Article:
The journal of Academy of Business and Economy (2005) published that nursing is considered one of the high-risk professions with respect to burnout. The continuous exposure to patients in need, and their families, creates an environment filled with stress and can easily lead to emotional exhaustion for the nurse. The nurse must cope with a variety of tension-filled situations within which she must always act in a calm and organized way. She must provide the physical care required to treat the health problems of the patient while simultaneously and consistently being supportive of both him and his family. She must encourage, give care and teach (13).

2.4 Nurses’ Health and Workplace Exposures to Hazardous Substances

A survey on health and chemical exposures (2007) stated that caring for patients during a typical workday, nurses handle dozens of chemicals, drugs, and other agents that are designed to prevent, diagnose, control, or cure diseases and other health conditions. These curative agents can heal, but have side effects as well. For most patients, the benefits of tightly controlled doses usually are more important than the risks. But the same may not be true for nurses.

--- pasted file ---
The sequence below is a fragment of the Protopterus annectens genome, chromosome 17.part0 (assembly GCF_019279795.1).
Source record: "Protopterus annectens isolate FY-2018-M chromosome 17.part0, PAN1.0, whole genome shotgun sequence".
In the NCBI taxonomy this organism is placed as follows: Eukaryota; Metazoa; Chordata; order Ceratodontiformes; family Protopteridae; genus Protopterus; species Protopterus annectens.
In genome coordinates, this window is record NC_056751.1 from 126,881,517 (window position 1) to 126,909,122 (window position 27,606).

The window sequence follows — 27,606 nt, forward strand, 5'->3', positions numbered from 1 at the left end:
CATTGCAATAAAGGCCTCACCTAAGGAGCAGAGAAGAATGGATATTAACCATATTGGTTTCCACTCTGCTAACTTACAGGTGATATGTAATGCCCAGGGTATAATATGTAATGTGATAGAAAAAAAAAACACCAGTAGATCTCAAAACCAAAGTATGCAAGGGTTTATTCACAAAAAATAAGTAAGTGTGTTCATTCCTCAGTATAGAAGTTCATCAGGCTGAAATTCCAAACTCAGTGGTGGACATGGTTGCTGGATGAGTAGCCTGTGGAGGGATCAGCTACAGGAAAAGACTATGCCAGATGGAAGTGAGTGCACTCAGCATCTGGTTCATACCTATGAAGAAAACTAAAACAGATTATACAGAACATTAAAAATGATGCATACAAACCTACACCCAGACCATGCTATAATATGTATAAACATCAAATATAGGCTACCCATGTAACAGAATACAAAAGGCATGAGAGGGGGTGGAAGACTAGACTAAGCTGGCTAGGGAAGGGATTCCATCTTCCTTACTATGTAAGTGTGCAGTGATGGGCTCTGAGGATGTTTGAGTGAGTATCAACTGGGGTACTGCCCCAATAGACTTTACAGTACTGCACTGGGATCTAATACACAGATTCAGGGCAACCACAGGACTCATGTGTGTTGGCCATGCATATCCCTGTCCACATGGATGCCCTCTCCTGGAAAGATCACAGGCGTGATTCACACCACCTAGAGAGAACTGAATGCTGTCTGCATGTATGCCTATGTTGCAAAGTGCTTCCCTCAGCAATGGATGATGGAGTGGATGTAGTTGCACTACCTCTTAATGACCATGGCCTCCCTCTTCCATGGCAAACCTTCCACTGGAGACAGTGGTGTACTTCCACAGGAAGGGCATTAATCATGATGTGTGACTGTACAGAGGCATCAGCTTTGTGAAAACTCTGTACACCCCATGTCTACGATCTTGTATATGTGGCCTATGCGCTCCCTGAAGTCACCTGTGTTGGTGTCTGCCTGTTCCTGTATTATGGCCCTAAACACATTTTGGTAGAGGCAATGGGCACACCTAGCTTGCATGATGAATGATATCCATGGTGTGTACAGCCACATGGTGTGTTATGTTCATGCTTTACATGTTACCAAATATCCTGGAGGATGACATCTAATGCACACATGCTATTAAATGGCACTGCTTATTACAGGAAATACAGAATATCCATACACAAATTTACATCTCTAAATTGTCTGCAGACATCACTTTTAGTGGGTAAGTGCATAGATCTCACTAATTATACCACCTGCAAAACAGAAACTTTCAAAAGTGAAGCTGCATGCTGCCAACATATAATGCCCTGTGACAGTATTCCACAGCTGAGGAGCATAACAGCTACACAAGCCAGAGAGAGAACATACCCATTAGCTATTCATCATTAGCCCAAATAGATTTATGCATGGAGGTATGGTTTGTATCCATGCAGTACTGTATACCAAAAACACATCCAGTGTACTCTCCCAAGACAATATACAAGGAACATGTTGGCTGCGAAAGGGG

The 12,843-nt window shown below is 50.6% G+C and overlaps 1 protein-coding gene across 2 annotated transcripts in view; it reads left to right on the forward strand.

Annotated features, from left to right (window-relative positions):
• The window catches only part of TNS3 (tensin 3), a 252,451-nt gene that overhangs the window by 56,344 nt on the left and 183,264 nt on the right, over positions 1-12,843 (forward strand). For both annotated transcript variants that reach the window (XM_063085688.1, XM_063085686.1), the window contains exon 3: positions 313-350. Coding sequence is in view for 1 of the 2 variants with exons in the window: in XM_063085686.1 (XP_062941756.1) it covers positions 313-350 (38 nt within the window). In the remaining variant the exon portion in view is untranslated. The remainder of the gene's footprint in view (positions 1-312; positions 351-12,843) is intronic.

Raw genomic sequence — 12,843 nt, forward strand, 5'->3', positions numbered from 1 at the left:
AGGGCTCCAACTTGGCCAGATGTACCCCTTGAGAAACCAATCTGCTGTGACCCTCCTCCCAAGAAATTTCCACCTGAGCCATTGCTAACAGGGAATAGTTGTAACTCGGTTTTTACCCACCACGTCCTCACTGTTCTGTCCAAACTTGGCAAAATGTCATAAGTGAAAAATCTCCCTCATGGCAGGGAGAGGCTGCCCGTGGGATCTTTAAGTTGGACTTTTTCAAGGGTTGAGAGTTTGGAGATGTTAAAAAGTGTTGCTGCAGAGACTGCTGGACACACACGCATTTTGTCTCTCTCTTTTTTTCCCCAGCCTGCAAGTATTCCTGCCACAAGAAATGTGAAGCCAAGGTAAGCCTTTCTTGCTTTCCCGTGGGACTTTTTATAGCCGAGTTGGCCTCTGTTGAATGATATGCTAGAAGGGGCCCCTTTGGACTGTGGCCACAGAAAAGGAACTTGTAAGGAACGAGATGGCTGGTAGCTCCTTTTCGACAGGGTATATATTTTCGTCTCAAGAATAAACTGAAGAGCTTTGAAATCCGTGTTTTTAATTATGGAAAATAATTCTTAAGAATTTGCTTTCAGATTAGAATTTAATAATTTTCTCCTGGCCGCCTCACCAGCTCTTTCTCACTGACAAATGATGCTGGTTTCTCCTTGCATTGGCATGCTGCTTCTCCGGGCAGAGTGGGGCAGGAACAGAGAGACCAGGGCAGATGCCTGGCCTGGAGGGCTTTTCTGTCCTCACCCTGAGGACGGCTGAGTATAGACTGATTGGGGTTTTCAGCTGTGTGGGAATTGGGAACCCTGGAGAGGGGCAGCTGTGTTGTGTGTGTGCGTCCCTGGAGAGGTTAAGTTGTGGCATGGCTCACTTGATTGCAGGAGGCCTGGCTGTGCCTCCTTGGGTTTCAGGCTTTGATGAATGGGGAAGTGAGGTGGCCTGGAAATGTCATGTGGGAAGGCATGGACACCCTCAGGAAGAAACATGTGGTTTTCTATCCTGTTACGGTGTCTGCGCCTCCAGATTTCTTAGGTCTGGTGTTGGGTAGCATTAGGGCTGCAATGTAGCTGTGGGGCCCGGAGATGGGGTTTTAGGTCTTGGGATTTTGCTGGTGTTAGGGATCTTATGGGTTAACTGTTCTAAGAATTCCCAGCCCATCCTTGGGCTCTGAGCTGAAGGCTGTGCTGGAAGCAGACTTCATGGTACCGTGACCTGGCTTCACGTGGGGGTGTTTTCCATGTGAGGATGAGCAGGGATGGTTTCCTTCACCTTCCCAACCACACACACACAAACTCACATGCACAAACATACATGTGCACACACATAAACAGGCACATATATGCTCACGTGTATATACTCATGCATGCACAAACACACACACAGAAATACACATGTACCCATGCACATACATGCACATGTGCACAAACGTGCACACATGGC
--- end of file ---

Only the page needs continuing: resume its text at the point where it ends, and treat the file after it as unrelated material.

Nurses absorb a small fraction of the substances they use to care for patients, day after day. They sustain risks from these exposures in the absence of benefits. But the extent of health problems nurses may face from their undesirable, chronic, workplace exposures to hazardous cleaning, disinfecting, and sterilizing agents, radiation, mercury, potent medications, and other chemicals has never been studied (14).

2.5 Nurses and violence at workplace

According to a study by the American Nurses Association, 2013, the workplace violence reported by registered nurses was as follows:

In 2009 there were 2,050 assaults and violent acts reported by RNs requiring an average of 4 days away from work (Private Industry, State and Local Government, 2011)

Of the 2,050 NON FATAL assaults and violent acts: 

- 1,830 were inflicted with injuries by patients or residents 

- 80 were inflicted by visitors or people other than patients 

- 520 RNs were hit, kicked, or beaten 

-130 RNs were squeezed, pinched or scratched requiring days away from work 

- 30 RNs were bitten

In 2009, the Emergency Nurses Association reported that more than 50% of Emergency Center (EC) nurses had experienced violence by patients on the job and 25% of EC nurses had experienced 20 or more violent incidents in the past three years (15).